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More than 10,000 factory workers for farm equipment maker John Deere are on strike


John Deere is one of the world's largest makers of farming and construction equipment. The company's slogan is nothing runs like a Deere, except that right now, very little is running at their Midwest factories, where production is on hold because workers are on strike. Iowa Public Radio's Grant Gerlock reports the strike is happening as labor unions see themselves in a stronger bargaining position.

GRANT GERLOCK, BYLINE: Workers at the John Deere factory in Ankeny, Iowa, are off the production floor and on the picket line. About a dozen union members and supporters pace the crosswalk at one of the main roads into the plant. They're carrying signs that say, UAW on strike. Some wave down cars speeding down the street for honks of support.

NORA THOMAS: Hi. I have some drinks. You guys want some?

GERLOCK: Supporters like Nora Thomas stop to share food and drinks with people on the picket line. She remembers people helping her parents when her dad was on strike at a Maytag plant.

THOMAS: They struggled quite a bit. We would have - stop at the Union Hall to have food, that kind of stuff. And I just wanted to help pay it forward.

GERLOCK: This scene in Ankeny, where John Deere makes farm sprayers that can sell for $400,000, is also playing out at the tractor plant in Waterloo and the factory that makes bulldozers in Dubuque. In all, more than 10,000 union members are on strike in Iowa, Illinois and Kansas. The union has instructed workers not to give interviews, but they sent a clear message recently when 90% voted against Deere's latest proposed contract. That deal would have raised wages at least 5%, with lower-paid positions like painters earning about $20 an hour, but it would have put new hires into a less generous retirement system. Deere is on pace to make record profits of nearly $6 billion in 2021. And workers say they're holding out for a larger share of the company's success.

MICHAEL LEROY: What's going on is unions are relevant again.

GERLOCK: That's Michael LeRoy, who teaches labor relations at the University of Illinois.

LEROY: It's a reverse dynamic of what happened in the 1980s, where the power dynamic rapidly shifted against unions and workers. Now it is rapidly shifting in their favor.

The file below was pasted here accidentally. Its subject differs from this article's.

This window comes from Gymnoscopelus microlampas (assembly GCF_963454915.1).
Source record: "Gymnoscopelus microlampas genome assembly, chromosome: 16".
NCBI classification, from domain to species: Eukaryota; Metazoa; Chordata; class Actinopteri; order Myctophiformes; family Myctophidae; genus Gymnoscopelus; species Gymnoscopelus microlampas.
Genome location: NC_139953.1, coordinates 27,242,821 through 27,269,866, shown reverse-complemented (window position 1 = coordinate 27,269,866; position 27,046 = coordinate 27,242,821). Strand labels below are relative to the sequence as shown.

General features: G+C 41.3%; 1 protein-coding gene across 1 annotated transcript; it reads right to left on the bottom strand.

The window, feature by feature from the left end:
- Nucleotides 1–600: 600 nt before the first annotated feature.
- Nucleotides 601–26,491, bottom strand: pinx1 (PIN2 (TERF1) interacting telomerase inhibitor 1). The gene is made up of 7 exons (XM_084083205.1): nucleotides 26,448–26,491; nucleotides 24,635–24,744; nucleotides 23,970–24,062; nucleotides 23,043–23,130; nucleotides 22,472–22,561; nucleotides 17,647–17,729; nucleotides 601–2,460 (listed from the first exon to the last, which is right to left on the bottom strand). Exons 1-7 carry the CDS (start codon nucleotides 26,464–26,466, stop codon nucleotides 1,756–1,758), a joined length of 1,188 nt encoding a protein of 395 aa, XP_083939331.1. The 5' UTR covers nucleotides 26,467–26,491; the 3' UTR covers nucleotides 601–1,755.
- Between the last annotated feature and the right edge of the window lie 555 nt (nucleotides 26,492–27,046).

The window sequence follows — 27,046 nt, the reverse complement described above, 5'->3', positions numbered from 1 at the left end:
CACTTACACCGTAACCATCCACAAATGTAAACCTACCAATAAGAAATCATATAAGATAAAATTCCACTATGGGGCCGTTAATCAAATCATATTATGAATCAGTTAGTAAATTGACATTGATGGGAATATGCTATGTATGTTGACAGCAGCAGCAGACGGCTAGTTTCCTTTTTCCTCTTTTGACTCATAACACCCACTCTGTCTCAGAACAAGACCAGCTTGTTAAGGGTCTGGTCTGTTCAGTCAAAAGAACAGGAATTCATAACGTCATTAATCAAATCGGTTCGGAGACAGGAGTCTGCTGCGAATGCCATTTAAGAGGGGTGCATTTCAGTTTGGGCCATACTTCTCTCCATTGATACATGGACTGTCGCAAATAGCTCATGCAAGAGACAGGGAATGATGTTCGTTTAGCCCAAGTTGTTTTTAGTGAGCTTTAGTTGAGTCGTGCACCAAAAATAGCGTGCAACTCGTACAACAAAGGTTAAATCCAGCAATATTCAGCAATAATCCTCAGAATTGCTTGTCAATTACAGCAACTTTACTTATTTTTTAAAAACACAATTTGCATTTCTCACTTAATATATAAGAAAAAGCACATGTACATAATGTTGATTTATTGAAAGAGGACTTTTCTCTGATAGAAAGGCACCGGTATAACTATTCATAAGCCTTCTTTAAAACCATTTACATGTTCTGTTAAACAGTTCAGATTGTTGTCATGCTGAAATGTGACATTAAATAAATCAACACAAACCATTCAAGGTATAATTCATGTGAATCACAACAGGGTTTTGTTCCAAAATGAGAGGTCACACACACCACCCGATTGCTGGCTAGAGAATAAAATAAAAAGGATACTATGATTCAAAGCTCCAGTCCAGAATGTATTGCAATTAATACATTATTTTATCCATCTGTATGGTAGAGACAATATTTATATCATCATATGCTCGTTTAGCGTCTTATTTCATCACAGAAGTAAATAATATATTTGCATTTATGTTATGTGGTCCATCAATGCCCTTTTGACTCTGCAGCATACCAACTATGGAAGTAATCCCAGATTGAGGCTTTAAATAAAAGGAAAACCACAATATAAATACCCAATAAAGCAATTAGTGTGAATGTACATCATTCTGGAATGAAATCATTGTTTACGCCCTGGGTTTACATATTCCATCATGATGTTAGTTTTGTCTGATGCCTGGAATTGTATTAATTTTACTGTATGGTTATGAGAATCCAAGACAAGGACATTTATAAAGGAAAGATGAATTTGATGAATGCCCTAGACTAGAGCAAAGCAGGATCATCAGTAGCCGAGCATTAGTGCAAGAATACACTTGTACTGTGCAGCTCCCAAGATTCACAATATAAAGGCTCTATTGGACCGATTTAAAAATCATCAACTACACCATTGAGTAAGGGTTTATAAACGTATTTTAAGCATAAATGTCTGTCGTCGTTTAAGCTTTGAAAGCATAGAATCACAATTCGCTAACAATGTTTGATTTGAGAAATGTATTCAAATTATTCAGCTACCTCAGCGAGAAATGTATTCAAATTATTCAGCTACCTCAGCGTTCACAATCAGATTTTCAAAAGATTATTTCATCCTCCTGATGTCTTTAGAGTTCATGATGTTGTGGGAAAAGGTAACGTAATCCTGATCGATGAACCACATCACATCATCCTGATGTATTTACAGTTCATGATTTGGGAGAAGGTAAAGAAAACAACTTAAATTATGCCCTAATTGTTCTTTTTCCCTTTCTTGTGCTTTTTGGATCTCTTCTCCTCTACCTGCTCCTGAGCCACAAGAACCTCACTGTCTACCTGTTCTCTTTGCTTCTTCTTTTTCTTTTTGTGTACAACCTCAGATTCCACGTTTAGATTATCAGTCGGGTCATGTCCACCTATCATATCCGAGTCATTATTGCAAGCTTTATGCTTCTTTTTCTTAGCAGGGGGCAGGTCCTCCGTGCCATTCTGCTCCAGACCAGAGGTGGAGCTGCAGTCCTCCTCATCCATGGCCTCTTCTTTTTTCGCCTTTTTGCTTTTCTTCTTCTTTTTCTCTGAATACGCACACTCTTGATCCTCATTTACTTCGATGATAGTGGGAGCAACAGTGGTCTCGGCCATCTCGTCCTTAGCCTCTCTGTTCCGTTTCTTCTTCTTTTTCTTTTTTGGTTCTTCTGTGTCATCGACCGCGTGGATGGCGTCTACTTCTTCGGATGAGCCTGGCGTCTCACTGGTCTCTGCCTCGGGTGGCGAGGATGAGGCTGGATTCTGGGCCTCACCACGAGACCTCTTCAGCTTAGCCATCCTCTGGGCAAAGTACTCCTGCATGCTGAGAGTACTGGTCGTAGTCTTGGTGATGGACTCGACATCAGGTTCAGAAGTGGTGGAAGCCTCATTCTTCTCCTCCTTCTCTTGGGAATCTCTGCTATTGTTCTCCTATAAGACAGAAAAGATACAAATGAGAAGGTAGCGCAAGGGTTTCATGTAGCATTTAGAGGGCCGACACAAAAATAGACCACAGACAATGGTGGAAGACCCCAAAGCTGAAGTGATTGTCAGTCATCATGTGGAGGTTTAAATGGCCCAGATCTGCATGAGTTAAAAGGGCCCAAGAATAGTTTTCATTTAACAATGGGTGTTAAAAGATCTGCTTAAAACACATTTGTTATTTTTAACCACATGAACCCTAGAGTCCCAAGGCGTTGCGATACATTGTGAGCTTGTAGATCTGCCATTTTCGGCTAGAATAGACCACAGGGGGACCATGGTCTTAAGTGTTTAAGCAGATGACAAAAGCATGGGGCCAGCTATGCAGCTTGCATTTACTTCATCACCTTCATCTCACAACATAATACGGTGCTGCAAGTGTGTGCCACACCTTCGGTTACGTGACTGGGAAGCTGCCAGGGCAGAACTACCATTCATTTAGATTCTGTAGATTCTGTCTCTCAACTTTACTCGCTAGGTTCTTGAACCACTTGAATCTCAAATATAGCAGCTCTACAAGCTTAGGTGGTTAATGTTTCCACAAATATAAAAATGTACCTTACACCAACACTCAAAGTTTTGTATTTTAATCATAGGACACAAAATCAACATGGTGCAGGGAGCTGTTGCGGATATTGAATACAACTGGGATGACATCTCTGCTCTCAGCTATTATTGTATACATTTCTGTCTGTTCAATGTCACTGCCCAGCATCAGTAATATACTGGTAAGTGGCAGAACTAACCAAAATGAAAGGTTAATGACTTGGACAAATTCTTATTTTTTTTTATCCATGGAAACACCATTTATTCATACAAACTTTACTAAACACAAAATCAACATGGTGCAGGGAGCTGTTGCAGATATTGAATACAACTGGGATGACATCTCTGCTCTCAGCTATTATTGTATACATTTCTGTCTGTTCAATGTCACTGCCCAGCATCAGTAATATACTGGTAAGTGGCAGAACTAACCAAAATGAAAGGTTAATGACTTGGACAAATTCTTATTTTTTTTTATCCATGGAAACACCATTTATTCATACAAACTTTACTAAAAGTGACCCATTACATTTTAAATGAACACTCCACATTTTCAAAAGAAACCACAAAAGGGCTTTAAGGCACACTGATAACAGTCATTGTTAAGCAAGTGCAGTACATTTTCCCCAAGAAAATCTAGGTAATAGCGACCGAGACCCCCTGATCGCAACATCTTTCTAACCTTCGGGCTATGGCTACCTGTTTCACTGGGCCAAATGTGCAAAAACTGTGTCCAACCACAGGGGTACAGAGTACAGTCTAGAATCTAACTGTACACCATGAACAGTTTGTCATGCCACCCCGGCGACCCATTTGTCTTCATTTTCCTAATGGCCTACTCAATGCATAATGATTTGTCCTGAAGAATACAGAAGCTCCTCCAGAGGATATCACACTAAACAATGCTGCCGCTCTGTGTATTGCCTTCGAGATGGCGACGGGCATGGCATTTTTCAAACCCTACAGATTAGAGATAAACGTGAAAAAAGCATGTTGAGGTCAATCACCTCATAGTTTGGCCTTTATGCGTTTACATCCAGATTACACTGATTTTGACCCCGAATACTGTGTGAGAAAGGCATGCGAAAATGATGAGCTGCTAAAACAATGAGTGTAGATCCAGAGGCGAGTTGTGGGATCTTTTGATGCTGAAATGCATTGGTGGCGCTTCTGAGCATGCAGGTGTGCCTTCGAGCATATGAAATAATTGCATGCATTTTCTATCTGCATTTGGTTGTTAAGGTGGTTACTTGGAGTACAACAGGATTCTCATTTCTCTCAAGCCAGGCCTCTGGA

GERLOCK: LeRoy says large strikes are rare these days at manufacturers like Deere, which for decades outsourced jobs. But that strategy sputtered when the U.S. imposed new tariffs on Chinese products and the supply chain unraveled.

LEROY: It worked when labor markets favored employers. Now it doesn't work.

GERLOCK: Instead, LeRoy says, unions are pushing back. In a statement, John Deere says the company is committed to reaching a deal with the UAW that would give workers the best wages in the industry. It also says nonunion employees will keep some production going. Alex Colvin at Cornell University says companies often bring in replacement workers. But because jobs are now so hard to fill, strikes may be more effective.

ALEX COLVIN: And I think that's why you're seeing some of these bigger ones, both John Deere - you've seen Kellogg's multilocations - and potentially, you know, 60,000 entertainment workers across the country. Those are pretty hard units to replace.

GERLOCK: Economists say the pressure is on John Deere to end the strike quickly. The company needs to keep production lines moving while farmers have the cash to pay for new equipment and big infrastructure plans are considered in Congress. For NPR News, I'm Grant Gerlock. Transcript provided by NPR, Copyright NPR.

Grant Gerlock
Grant Gerlock is Harvest Public Media's reporter at NET News, where he started as Morning Edition host in 2008. He joined Harvest Public Media in July 2012. Grant has visited coal plants, dairy farms, horse tracks and hospitals to cover a variety of stories. Before going to Nebraska, Grant studied mass communication as a grad student at Miami University in Oxford, Ohio, and completed his undergrad at Buena Vista University in Storm Lake, Iowa. He grew up on a farm in southwestern Iowa where he listened to public radio in the tractor, but has taken up city life in Lincoln, Neb.